Tragik – ‘Tainted’ (Rock Company) Print E-mail
CD Reviews
Written by Mark Ashby   
Wednesday, 20 December 2017 04:00

Tragik Tainted front500They say that you shouldn’t judge a book, or an album, by its cover. But, in the case of this particular offering, it is very hard not to do so. I mean, take a look at the fucking thing. Ripped straight from the tackiest Eighties playbook of gratuitous titillation, advertising some Z-rated softporn straight to video sexploitation flick, with scantily clad females posing provocatively from every panel and page of the CD’s packaging… The sort of stuff that deserves to be buried in the past from which this cheap thrill-seeking montage has been resurrected, and tainting the opus right from the moment it is emptied from the envelope which delivered it.

 

Which is a real shame, as what is actually contained behind all the busts and bums is a half decent, if somewhat erratic, AOR album. The band itself seems to the brainchild of the much-respected and extremely hard-working Phil Vincent, who writes all the songs (except for a co-writing credit on closer ‘Harsh Reality’) as well as playing lead and rhythm guitars, keyboards, bass and drums throughout, abetted by guitarist Damian D’Ercole and drummer Dirk Phillips.

 

Opener ‘Welcome Back’ gets things off to a solid start, and one very firmly rooted in the Eighties, with the parping keys poking through the crunching riff, and it has a swingable groove to it. However, the album’s problems soon start to push their way to the surface, as the synthesizer-led ‘Not Over You (Listen)’ quickly halts the momentum, with its Styx-ian squidginess and, despite a couple of neat guitar solos in the second half, at almost nine-and-a-half minutes, outstays its welcome less than halfway through. ‘Can’t Take It Back’ lives up to its title: it has an initial thump to it, but there is something lacking, as it loses its way in the second quarter before another neat solo rescues things slightly. I think it’s the twee, effects-laden vocal harmonies that do it in for me…

 

‘Into The Great Unknown’ is another parping-synth led pop number, which just lacks sufficient punch and is the sort of lightweight ear candy that clutters up the soundtracks of teenybop movies from three decades ago, and again had me watching the stereo countback to see how much longer it had to go… ‘Face Of Sorrow’, on the other hand, is much more promising, kicking off with a stabbing main riff and featuring a rich vocal from Vincent: again, the treated backing vocals are a bit distracting but overall this is one of the album’s stronger tracks. As is ‘Out Of Nowhere’, which is, quite frankly, superb: built on an almost growling melody, it is lush and atmospheric, with beautiful layers of harmony and great use of light and shade… hell, even those vocal harmonies work a treat on this one! Now, if only the whole album could have been like this…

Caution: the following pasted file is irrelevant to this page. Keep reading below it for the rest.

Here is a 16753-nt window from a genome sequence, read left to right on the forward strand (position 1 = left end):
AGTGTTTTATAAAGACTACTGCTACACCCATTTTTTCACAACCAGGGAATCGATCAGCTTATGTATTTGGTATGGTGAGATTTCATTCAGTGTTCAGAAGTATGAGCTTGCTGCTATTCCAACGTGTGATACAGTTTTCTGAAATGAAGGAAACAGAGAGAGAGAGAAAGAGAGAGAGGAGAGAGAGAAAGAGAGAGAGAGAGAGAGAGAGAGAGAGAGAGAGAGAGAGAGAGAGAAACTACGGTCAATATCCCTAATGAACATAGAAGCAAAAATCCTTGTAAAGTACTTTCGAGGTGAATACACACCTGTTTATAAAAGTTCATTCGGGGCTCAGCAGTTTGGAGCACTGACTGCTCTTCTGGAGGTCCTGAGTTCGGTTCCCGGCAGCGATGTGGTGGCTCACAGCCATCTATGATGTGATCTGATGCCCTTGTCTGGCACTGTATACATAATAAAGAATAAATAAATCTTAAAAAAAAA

Unfortunately, the momentum built up by the previous two tracks is lost as, despite a highly promising intro section, ‘Til I See You Again’ is another disappointing Eighties soundtrack throwback, saved only by another highly competent guitar solo, while ‘Nobody’s There’ again initially promises much but fails to deliver on almost every level: the framework is there, but the execution fails to do it justice.

 

As the album heads into its final third, I find myself resisting the urge to hit the skip button, but then I would have had a few ‘Regrets’. The song of the same name sees them rock things up again, with a big, crunching guitar sound and a hook big enough to land a great white: we’ll just bypass the tweeness of the chorus, shall we? The title track is the most out-and-out rocker on the album, a pedal-to-the-metal joyride built on another crunching guitar theme and an acid-etched edge to its pacy delivery: hell, even those previously irritating vocal harmonies work on this occasion.

 

‘Heaven’ is another promising starter, it’s simple vocals-over-keys suggesting a majestic power ballad to come: but, while the power factor is increased, what follows is much more firmly footed in prog territory, with its layered vocals and extended guitar workout woven under the keyboard mix. Another of the album’s two “epics”, it does hold the danger of out-staying its welcome, but just about manages to retain aural attention throughout most of its eight-plus minutes. ‘Harsh Reality’ closes the album out with another crunching mid-paced rocker, with an impactful rhythm and a punchy delivery.

 

Overall, ‘Tainted’ lives up to its name. There are a handful of really good songs, and some superb musicianship, which both benefit from a pinpoint accurate production (again courtesy of Mr Vincent), but for all of this there is too much missing. Several of the songs are too long and drag on the ear, but once you get past that awful packaging there are a enough gems in here to make it a potentially worthwhile treasure hunt for collectors of AOR curiosities.

 

‘Tainted’ is out now. You can get your copy HERE.

 

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